The Maritime History of the Great Lakes
Detroit Free Press (Detroit, MI), August 14, 1891

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The English may be able to build vessels which suit the colonies in the rapidity of their works, but the Clyde-built Campana, trading this season between Chicago and Kingston, is altogether too slow in handling cargoes to suit the lakes. It takes 12 hours to get 28,000 bushels of corn on board, while ordinary lake vessel load 80,000 to 90,000 bushels in five or six hours. She is as unhandy in handling package freight as with grain. The Campana, before coming to the lakes, was engaged for some years in the South African trade to London. [Inter-Ocean.

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This was not quite a fair comparision, as the iron-hulled CAMPANA (Br#51646) was a passenger and package freighter with side hatches and not quite built to compete directly with the deck-hatched lakes grain bulkers. It shows the built-in bias the American lakemen had against foreign-built boats. She was 1,288 tons, was built in 1873 by Aitken and Mansell, Glasgow, and came to the lakes in 1881. She was lost on the St. Lawrence in 1909.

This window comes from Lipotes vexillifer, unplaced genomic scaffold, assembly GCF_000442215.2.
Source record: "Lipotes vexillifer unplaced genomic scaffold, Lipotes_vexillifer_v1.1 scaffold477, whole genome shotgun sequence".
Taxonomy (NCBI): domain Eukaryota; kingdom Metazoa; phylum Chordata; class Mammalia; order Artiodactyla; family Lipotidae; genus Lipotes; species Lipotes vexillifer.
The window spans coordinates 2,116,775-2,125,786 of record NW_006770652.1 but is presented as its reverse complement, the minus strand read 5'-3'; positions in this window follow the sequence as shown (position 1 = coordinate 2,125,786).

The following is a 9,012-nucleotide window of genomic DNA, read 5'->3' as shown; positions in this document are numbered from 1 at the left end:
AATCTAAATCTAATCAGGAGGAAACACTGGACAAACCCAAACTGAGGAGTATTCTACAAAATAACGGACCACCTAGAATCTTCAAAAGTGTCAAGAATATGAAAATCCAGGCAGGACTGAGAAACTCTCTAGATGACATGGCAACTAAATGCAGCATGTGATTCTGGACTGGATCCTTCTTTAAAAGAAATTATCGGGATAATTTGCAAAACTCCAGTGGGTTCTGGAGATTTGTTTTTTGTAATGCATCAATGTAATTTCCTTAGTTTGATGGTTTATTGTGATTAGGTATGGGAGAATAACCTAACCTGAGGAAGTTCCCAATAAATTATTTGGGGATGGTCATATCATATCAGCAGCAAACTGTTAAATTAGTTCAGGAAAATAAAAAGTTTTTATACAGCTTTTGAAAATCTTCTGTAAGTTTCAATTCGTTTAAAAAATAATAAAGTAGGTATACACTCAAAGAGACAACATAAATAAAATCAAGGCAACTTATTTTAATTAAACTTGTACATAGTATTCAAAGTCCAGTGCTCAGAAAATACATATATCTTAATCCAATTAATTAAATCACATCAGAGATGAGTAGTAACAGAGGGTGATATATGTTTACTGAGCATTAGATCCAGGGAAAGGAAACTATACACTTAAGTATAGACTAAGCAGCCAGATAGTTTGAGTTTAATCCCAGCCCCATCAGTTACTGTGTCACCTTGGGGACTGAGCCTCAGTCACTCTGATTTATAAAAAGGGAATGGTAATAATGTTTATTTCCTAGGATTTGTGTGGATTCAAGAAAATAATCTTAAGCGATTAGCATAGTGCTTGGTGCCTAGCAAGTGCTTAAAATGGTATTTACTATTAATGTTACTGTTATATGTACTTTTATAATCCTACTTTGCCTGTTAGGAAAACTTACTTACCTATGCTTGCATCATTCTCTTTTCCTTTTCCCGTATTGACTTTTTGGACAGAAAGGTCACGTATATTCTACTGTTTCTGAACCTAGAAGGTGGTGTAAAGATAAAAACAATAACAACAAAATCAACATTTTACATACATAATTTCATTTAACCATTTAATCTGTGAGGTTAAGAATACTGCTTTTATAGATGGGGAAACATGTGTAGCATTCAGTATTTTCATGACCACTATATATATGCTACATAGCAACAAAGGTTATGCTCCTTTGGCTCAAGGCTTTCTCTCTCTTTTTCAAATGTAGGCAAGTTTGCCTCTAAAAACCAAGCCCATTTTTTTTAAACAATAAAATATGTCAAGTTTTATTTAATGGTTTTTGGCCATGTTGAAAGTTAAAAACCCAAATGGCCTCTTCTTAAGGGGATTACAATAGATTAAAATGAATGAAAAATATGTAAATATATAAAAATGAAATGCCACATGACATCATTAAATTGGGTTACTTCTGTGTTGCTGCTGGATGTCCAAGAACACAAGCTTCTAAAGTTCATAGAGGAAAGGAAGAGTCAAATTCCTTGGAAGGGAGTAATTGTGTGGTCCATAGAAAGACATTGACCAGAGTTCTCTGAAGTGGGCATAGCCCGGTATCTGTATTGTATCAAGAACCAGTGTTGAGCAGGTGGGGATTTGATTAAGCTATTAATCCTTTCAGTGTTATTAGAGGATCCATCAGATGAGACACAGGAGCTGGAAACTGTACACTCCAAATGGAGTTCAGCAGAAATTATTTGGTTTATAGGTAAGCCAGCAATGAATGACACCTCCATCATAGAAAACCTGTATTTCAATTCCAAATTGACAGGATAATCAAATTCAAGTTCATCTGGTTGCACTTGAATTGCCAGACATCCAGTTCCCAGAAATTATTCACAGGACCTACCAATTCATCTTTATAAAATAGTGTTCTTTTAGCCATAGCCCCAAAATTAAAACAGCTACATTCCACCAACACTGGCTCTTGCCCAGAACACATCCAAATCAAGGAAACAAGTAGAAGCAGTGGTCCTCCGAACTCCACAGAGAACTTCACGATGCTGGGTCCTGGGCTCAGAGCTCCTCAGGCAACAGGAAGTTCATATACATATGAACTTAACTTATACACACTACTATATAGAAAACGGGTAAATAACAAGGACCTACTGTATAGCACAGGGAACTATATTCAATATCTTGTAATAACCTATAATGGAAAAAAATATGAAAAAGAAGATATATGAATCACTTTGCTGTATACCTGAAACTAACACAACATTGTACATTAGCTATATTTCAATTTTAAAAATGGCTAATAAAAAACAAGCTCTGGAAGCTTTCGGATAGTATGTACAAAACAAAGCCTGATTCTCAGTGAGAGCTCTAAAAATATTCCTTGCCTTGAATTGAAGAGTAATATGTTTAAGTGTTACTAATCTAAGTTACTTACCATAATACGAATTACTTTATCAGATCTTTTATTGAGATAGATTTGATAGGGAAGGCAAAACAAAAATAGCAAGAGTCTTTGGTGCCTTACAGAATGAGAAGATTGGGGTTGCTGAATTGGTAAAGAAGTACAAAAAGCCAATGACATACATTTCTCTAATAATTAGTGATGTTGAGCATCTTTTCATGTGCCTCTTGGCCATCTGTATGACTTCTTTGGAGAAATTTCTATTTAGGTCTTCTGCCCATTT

Here are a couple of images of CHICORA, mentioned yesterday in an article about ROTHESAY CASTLE/SOUTHERN BELLE:
Stereo pair (Dave Swayze collection)
Postcard (vessel backing?) courtesy Don Boone, Collingwood
Date of Original:
August 14, 1891
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Dave Swayze
Copyright Statement:
Public domain: Copyright has expired according to the applicable Canadian or American laws. No restrictions on use.
Maritime History of the Great Lakes
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Detroit Free Press (Detroit, MI), August 14, 1891